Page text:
An in-depth study using GPS-sensors placed on northern bald ibises may finally explain why birds fly in V-formation.
Scientists found each ibis flew at a 45-degree angle positioned an average of four feet behind the bird in front of it. This position is precisely the place to catch the rising air, or “upwash,” from the flapping wings of the bird in front, according to the study published in Nature Thursday.
"Downwash is bad," explained lead researcher Dr. Steven Portugal. "Birds don't want to be in another bird's downwash as it's pushing them down."
"They're seemingly very aware of where the other birds are in the flock and they put themselves in the best possible position,” he tells the BBC.
Just as precise as their positioning, they also timed wing beats precisely so they continuously catch the upwash – their wingtips tracing the same path in the air as the bird in front.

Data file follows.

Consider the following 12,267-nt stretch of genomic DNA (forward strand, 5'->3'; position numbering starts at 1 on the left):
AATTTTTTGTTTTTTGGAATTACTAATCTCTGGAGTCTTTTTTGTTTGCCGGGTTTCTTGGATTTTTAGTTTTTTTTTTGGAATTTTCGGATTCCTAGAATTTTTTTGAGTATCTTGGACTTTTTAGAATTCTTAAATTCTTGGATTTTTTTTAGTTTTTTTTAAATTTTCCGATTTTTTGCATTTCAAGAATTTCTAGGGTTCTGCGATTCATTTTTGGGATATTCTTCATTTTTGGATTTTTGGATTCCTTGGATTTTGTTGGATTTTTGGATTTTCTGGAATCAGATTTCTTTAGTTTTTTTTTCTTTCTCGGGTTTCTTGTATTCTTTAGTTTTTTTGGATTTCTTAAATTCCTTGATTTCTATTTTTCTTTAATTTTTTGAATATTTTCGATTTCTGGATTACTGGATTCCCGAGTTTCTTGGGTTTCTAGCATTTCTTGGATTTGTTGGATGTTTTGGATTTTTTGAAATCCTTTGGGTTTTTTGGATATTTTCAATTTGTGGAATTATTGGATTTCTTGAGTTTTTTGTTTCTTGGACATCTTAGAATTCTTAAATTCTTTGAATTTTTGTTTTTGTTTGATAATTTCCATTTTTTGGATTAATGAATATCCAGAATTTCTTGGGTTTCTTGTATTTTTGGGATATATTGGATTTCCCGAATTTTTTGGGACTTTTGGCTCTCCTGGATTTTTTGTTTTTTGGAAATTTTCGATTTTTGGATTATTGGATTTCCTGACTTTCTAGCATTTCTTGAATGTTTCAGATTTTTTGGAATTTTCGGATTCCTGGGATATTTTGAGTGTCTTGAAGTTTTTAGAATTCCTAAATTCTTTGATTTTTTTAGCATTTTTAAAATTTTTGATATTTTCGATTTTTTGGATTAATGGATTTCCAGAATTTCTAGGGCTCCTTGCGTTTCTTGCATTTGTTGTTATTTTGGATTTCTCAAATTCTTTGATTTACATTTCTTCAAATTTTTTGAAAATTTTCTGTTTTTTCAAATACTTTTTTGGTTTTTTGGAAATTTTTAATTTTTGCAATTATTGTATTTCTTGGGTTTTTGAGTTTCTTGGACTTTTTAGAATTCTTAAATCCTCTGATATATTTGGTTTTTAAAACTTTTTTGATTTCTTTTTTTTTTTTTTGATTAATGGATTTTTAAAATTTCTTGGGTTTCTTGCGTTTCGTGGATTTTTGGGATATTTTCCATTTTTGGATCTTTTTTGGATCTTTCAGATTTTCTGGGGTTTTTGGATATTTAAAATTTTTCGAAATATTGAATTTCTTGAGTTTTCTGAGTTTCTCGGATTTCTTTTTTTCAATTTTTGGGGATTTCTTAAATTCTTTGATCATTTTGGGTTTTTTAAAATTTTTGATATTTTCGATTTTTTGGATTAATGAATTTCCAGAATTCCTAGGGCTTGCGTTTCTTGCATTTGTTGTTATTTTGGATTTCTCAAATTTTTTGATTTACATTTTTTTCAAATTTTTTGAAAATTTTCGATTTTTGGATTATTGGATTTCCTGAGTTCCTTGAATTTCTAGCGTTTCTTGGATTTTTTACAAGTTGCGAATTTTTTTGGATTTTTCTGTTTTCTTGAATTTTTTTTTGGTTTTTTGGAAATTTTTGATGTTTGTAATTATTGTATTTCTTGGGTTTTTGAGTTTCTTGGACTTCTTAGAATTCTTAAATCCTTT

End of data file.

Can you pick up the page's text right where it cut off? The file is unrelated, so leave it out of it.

"This can give a bit of a free ride for the bird that's following," he said. "So the other bird wants to put its own wingtip in the upwash from the bird in front."
These results "once again remind us that animals are much more complicated … than we often give them credit for," Kenny Breuer, a professor of engineering and ecology at Brown University who was not involved with the study, told USA Today. "They're reacting in very sophisticated ways to maintain these V formations."
“What these birds are able to do is amazing," Portugal said. "They're able to sense what's going on from the bird in front, where this good air is coming from and how to position themselves perfectly in it. So from a sensory point of view, it's really incredible."